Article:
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This study is primarily based on a 3-D seismic dataset that covers 1,107 square kilometers of the deepwater Ceará Basin. For this demonstration, the seismic cube was cropped and extends over an area of 765 square kilometers. It covers part of Premier Oil, Cepsa, Chevron and Ecopetrol exploration blocks, as well as ANP’s blocks of permanent offer. Here we present a broad overview of the seismic geomorphology of the study area aiming at delineating the turbidite channels, as the sands are deposited in the channels and can accumulate the hydrocarbons, which can be exploited for the benefits of the petroleum industry, as well as discuss a pitfall associated with the cropping of seismic data.
During the 1980s, early prospecting in deepwater margins was the simple extension of prolific updip producing basins that were charged. However, the migration of petroleum exploration and development into deepwater was fraught with challenges. For engineers and geologists, one of our biggest challenges was to overcome our collective lack of understanding about the geology of deepwater. We had to revisit everything we thought we knew, one paradigm shift after another.
AAPG Europe University of Manchester Student Chapter presents AAPG Visiting Geoscientists Online Talks.
We are delighted to launch the “AAPG Visiting Geoscientists Online Talks” run by the University of Manchester Student Chapter – now open to all Student chapters around Europe and further afield. The talks are varied and cover everything from Mapping river bar deposits to CO2 risk in the exploration.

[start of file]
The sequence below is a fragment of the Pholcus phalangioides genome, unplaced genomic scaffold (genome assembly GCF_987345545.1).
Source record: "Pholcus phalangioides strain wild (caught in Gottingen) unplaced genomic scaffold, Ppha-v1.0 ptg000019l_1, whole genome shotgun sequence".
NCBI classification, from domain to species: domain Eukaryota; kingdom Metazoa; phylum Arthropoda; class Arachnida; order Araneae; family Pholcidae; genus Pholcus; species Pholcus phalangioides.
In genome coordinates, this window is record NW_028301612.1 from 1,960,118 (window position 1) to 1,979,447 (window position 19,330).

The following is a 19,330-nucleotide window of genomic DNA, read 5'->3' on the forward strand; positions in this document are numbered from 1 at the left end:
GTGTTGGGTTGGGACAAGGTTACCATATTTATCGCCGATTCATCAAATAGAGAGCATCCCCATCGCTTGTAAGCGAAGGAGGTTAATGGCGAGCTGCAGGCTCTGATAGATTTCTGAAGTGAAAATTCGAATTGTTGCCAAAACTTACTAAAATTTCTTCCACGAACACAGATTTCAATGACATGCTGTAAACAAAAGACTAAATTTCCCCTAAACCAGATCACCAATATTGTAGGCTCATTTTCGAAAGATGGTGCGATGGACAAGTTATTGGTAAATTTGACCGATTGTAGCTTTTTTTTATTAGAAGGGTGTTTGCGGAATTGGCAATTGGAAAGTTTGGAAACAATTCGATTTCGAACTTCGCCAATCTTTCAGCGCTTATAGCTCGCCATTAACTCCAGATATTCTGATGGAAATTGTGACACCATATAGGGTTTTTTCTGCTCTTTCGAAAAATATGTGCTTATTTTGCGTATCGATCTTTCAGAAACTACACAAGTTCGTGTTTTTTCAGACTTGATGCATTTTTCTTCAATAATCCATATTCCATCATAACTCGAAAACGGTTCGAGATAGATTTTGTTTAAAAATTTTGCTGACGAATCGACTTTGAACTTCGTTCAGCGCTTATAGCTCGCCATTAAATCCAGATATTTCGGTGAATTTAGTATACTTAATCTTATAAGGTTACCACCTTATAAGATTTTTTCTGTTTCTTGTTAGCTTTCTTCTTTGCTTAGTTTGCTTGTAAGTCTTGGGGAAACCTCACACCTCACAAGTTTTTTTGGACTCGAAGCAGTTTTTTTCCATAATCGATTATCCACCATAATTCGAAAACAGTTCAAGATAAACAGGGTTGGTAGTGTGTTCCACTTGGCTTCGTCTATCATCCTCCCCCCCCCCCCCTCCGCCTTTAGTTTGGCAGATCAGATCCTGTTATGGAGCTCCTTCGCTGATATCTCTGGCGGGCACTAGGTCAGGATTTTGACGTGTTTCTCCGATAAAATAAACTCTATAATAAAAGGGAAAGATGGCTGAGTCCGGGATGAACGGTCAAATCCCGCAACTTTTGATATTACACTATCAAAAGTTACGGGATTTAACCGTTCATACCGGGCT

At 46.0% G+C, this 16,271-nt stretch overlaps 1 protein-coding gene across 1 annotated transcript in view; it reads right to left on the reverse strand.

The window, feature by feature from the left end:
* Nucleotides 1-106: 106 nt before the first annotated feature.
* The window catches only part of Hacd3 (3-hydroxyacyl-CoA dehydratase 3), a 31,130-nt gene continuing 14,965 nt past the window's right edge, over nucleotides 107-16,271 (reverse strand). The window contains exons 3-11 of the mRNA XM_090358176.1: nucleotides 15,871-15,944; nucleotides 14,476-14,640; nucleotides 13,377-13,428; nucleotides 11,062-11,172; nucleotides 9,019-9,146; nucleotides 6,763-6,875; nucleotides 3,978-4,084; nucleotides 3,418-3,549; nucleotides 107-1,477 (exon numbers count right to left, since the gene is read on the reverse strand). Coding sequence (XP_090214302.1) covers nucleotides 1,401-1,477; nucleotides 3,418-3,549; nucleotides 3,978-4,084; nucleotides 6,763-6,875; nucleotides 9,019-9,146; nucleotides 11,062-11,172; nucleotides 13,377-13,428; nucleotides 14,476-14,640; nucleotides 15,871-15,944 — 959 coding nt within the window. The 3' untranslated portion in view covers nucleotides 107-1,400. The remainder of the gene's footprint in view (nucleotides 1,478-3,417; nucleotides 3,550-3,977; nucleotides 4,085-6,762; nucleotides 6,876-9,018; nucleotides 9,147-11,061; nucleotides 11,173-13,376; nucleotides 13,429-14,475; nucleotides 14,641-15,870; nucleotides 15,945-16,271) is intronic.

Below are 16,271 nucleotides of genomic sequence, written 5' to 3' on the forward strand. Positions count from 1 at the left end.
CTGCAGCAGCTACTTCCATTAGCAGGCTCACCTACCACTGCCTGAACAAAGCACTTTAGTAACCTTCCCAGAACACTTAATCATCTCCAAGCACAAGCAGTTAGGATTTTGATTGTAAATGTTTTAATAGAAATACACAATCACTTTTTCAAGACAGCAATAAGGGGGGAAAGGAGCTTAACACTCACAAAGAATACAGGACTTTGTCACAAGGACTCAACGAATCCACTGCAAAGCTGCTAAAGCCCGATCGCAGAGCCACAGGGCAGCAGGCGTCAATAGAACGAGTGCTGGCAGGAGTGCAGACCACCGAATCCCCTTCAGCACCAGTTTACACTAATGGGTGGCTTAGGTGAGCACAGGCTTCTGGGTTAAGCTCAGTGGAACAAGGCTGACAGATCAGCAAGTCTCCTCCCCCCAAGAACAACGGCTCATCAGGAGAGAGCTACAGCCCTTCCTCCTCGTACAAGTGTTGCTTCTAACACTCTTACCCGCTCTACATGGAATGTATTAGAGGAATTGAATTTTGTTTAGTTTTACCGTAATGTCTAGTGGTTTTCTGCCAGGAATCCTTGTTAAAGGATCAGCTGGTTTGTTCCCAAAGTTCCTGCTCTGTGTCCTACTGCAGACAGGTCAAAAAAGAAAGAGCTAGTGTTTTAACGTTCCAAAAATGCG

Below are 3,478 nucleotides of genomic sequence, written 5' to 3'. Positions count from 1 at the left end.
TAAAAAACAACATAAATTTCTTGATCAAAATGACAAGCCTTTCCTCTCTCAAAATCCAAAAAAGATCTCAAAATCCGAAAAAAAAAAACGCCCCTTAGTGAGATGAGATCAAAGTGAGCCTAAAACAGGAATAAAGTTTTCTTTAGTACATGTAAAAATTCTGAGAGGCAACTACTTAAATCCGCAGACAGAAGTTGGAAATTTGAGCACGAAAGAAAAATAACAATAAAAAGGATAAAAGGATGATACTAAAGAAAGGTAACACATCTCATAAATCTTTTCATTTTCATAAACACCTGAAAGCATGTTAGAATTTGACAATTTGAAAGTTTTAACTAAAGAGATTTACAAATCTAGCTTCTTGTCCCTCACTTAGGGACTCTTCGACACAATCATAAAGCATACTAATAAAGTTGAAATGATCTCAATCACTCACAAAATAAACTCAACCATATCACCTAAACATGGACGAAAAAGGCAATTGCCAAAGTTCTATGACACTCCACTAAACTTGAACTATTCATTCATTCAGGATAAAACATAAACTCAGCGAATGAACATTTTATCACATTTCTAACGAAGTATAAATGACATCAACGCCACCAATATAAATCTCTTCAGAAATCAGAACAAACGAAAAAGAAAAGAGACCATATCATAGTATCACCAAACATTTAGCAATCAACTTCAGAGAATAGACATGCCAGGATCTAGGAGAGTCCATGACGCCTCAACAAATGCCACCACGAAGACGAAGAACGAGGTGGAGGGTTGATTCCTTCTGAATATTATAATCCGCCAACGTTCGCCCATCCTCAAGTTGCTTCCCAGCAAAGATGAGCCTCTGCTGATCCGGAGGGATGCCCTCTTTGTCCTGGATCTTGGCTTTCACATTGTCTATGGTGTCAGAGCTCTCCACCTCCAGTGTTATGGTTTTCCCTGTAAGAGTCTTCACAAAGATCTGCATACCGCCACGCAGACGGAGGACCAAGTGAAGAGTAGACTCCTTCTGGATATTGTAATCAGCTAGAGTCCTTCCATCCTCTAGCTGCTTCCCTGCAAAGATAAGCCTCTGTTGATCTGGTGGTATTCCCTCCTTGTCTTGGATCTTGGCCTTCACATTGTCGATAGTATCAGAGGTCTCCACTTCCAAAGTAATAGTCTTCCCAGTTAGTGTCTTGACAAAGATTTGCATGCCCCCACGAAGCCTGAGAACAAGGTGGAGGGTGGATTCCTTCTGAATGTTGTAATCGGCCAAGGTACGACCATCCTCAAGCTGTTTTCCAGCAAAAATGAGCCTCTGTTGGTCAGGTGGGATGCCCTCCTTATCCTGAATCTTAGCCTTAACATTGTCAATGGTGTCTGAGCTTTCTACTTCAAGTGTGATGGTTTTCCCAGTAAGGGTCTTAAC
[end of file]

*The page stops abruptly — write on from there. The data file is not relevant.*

Join us for our premier presentation 'Mapping River Bar Deposits to Reconstruct Paleo-Channel Dynamics in Alluvial Basins' presented by Professor Elizabeth Hajek.
Webinar will be presented via Zoom on Thursday 22 October, 17:00 London - 5pm Houston (GMT-6) time.
On July 30, NASA’s Jet Propulsion Laboratory launched the Mars 2020 Perseverance rover. Perseverance is destined to land at Jezero crater on Feb. 18, 2021, with the most sophisticated kit of geology tools ever assembled for an astrogeology mission. AAPG, as an institution dedicated to exploring for resource commodities, looks to our future in space through the Astrogeology Committee and the Energy Minerals Division. We emphasize the use of geosciences in the development of off-world exploration energy and other natural resources for development in the foreseeable future. Water resources in space, on the moon and on Mars, will become the energy commodity analog of oil on Earth.
There is something about colored pencils that we, as geologists, find impossible to resist. From geological maps to field sketches to interpreting seismic on those never-ending rolls of paper taped to the longest corridor wall we can find – what more could any geologist want? Our need for powerful software, paper and colored pencils reflects a fundamental problem in geology and especially exploration: how to manage, analyze and visualize the diversity and wealth of information required to solve exploration problems? Early geologists were faced with the same challenge 200 years ago. It was one of the first petroleum geologists, Thomas Sterry Hunt, who saw the value of paleogeography in exploration, and who, in 1873, first coined the term “paleogeography.”